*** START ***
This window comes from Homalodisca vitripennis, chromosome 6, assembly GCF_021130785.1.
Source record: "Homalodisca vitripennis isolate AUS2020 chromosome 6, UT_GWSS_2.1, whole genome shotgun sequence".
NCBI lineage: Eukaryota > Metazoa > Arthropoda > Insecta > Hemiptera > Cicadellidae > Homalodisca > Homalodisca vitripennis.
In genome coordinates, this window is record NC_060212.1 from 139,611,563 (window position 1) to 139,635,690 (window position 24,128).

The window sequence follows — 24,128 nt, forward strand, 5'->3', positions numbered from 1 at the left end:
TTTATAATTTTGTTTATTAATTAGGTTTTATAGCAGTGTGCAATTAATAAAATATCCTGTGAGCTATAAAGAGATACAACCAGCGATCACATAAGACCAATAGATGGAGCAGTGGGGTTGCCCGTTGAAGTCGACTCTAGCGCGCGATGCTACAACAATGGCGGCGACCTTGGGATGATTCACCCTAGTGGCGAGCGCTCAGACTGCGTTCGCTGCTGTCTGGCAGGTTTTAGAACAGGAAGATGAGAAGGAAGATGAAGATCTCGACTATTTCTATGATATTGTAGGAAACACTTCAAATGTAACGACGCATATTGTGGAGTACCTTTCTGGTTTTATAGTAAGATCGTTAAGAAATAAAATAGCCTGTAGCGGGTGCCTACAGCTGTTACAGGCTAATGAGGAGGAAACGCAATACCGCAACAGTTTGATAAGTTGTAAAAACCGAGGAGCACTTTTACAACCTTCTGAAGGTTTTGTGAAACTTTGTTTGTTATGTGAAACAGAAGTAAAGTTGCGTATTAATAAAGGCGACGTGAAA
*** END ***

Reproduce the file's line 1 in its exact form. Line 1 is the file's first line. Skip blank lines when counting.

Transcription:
This window comes from Homalodisca vitripennis, chromosome 6, assembly GCF_021130785.1.